Lucky modern man has a range of safe products and equipment to prolong their youthful looks; correcting and protecting the skin. Discreet appointments with Botox and fillers aside, top of the league is probably Microdermabrasion – the salon’s equivalent to sandblasting. Sterile crystals are delivered at speed across the skin’s surface removing dead cells, blackheads and debris in their path. Second must be peels; quick, effective and reassuringly scientific, a peel can treat ageing, acne, scarring and a host of other unwelcome indications. Both of the above can also be used to clear blemishes on the back and chest. Finally, a little electrolysis can be a boon too. It’s not only for the females who need a little ‘tidy’ but in the hands of an advanced therapist, your skin tags, thread veins and sun spots can be decimated in minutes. Not a candle or lavender pillow in sight.

Geraldine Walters
Btec HND/Cert Ed

Sunday, 20 January 2013

The Binge & Bake Diet Books

I just realised that I once shared the stage with  Daniel Day-Lewis. It struck me as I was speed reading an article about the great actor in this week's Observer magazine. And it's true; I did.

As I was skimming its sister paper last weekend (I don't have the luxury of a full, indulgent digestion of the weekend papers now) I was struck by something else. But maybe that's the purpose of newspapers - to present something new. Anyway, The Weekly Charts that appear in the Review section of the Saturday Guardian and which show book sales in the UK, are an interesting read for those of us who, as I said before, have little leisure time on their hands. A list is a good thing to read. No long sentences or complicated concepts to grasp. But they can be truly enlightening.

On 12th January 2013 there were eight books competing for the attention of our stomachs - not our minds. Four were cookery books (nos. 1,5,7,and 10) in Hardback non-fiction and four were diet books (nos. 1,2,7 and 10) in the Paperback non-fiction.

The fact that THREE of those ratings match each other leads me to assume, quite rationally I think, that the fatties who bought 'The FAB Diet' (Rosemary Conley, Arrow £6.99) crumbled under exposure to the delights on display in 'Nigellissima:Instant Italian' (C&W £26). As with top notch chocolate, her much more plumptious price tag was no deterrent. Both are riding high at number seven in their respective charts.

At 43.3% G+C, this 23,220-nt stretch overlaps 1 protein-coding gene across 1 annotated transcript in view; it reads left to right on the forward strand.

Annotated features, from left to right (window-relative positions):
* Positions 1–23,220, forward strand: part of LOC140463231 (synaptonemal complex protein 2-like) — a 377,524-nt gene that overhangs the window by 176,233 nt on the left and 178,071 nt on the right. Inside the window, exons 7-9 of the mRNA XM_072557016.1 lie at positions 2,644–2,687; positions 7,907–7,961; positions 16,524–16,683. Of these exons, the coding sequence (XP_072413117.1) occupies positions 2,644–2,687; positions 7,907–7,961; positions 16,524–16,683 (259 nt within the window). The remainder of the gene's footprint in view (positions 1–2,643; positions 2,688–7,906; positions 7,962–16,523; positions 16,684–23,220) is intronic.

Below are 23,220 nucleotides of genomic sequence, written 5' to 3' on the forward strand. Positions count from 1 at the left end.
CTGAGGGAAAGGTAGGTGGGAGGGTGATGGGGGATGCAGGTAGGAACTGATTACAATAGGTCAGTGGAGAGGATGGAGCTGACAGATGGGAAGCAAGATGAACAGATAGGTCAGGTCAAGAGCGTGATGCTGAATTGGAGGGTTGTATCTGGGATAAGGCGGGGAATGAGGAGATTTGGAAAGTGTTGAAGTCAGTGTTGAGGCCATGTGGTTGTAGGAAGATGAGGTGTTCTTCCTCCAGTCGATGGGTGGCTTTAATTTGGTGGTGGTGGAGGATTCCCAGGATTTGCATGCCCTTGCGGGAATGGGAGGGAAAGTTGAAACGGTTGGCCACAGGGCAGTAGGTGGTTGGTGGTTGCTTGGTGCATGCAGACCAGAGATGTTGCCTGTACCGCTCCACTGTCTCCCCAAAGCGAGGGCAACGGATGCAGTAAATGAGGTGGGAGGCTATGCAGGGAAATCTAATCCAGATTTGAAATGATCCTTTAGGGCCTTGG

From that example, it is easy to extrapolate that our love of food is equal to our desire to be thinner. But which of these tomes will last? Which are designed to stay in our kitchens? In my house, the hardback book is a purchase of love. It reflects a desire to keep said book for years, to be cherished and enjoyed by many others. My oldest book is a copy of 'Boris the Bearhunter'. Nothing about Mr Johnson, but a book of boyish escapades that was loved and handled by my Grandfather as a child. It celebrates its centenary this year.

I'd love to know if anyone who has, say, Paul McKenna's 'The Hypnotic Gastric Band' (Bantam £12.99) clutched close to their over-sized bosom, is simulataneously gorging on the recipes and visual feasts of Paul Hollywood's 'How to Bake' (Bloomsbury £20).  Which makes someone feel most guilty? Being fat, or reading how to get fat?
I think the price of these books is an indication of their intended shelf-life. Diets come and go; some work and some fail.  They are the post-Christmas self-inflicted punishment (often called a 'New Year's Resolution') for those who don't do Lent. But a good cook book is for ever. I often use my Grandmother's edition of 'The Radiation Cookbook' which was a huge publishing success in 1932 but for some reason somewhat fell out of favour at the end of the Second World War. I bet it's being read long after the diets books have stopped being flavour of the month.

And as for me and Daniel Day-Lewis? We were both very young and I was studying English A Level. He was performing with the travelling arm of the Royal Shakespeare Company and we were taking part in a study workshop in Wisbech, adjacent to the Fens of Cambridgeshire. He was the most handsome Romeo, displaying the naked, tortured soul for which he is now so famed, and I fell in love at first sight. He never even spoke to me but we did share the stage.